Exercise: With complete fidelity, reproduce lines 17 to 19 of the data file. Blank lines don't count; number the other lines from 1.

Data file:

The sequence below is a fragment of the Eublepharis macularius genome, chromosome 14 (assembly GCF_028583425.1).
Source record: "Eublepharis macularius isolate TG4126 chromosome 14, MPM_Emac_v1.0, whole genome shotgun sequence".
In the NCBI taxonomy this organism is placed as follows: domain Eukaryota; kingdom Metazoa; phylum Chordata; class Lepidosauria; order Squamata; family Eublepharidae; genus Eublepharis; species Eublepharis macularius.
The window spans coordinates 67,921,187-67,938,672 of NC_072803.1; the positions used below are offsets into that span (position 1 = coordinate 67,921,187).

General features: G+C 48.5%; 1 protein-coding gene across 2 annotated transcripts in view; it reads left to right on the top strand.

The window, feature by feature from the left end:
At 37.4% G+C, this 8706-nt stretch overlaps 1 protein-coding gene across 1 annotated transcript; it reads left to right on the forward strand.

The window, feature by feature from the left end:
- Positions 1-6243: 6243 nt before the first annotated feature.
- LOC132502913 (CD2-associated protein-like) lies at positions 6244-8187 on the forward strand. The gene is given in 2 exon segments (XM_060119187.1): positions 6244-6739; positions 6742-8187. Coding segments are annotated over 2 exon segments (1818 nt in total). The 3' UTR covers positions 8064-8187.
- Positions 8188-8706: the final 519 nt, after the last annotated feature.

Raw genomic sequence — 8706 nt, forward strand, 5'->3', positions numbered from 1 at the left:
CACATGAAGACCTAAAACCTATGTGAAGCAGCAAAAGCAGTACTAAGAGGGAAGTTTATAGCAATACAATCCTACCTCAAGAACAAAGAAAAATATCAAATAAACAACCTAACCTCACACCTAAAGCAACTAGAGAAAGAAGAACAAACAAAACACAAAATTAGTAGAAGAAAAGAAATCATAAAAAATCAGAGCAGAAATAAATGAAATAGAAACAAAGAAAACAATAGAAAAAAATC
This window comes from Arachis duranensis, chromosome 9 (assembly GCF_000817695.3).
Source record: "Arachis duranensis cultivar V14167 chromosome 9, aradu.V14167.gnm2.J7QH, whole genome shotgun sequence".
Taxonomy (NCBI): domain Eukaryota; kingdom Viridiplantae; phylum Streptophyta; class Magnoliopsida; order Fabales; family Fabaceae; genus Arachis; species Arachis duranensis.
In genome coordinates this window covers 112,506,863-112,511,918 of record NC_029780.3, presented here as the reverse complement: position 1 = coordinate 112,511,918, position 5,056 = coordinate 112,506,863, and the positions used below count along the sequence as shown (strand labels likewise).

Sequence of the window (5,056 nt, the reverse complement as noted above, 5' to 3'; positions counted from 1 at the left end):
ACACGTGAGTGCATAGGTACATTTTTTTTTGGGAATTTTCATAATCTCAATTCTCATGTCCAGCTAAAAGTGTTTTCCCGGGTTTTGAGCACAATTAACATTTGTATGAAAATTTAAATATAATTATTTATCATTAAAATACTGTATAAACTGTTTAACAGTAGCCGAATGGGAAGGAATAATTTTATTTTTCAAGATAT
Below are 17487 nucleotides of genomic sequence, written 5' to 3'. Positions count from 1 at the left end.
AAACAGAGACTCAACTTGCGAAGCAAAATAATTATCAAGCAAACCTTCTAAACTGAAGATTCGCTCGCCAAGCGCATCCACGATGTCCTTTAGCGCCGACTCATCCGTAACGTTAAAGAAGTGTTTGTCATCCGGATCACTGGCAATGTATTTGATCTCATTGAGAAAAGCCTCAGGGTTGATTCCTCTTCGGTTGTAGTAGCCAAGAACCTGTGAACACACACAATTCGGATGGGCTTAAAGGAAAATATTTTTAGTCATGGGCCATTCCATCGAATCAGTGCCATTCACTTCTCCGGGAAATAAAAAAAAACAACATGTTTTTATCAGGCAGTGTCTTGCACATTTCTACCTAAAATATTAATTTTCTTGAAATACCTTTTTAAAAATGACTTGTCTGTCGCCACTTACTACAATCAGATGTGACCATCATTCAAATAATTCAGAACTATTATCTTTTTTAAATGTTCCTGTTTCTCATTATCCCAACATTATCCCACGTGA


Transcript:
In genome coordinates this window covers 112,506,863-112,511,918 of record NC_029780.3, presented here as the reverse complement: position 1 = coordinate 112,511,918, position 5,056 = coordinate 112,506,863, and the positions used below count along the sequence as shown (strand labels likewise).

Sequence of the window (5,056 nt, the reverse complement as noted above, 5' to 3'; positions counted from 1 at the left end):
ACACGTGAGTGCATAGGTACATTTTTTTTTGGGAATTTTCATAATCTCAATTCTCATGTCCAGCTAAAAGTGTTTTCCCGGGTTTTGAGCACAATTAACATTTGTATGAAAATTTAAATATAATTATTTATCATTAAAATACTGTATAAACTGTTTAACAGTAGCCGAATGGGAAGGAATAATTTTATTTTTCAAGATAT